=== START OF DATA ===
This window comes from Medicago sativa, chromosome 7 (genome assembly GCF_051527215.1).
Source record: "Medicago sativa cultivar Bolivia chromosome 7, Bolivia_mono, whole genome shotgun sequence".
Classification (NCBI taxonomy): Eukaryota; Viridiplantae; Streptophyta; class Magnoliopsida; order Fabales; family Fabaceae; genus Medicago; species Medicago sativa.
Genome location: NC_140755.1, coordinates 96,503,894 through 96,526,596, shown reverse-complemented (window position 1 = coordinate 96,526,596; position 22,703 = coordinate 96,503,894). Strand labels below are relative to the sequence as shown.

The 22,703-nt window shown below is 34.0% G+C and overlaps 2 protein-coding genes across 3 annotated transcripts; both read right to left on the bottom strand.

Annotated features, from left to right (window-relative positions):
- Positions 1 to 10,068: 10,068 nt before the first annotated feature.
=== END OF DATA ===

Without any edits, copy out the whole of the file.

This window comes from Medicago sativa, chromosome 7 (genome assembly GCF_051527215.1).
Source record: "Medicago sativa cultivar Bolivia chromosome 7, Bolivia_mono, whole genome shotgun sequence".
Classification (NCBI taxonomy): Eukaryota; Viridiplantae; Streptophyta; class Magnoliopsida; order Fabales; family Fabaceae; genus Medicago; species Medicago sativa.
Genome location: NC_140755.1, coordinates 96,503,894 through 96,526,596, shown reverse-complemented (window position 1 = coordinate 96,526,596; position 22,703 = coordinate 96,503,894). Strand labels below are relative to the sequence as shown.

The 22,703-nt window shown below is 34.0% G+C and overlaps 2 protein-coding genes across 3 annotated transcripts; both read right to left on the bottom strand.

Annotated features, from left to right (window-relative positions):
- Positions 1 to 10,068: 10,068 nt before the first annotated feature.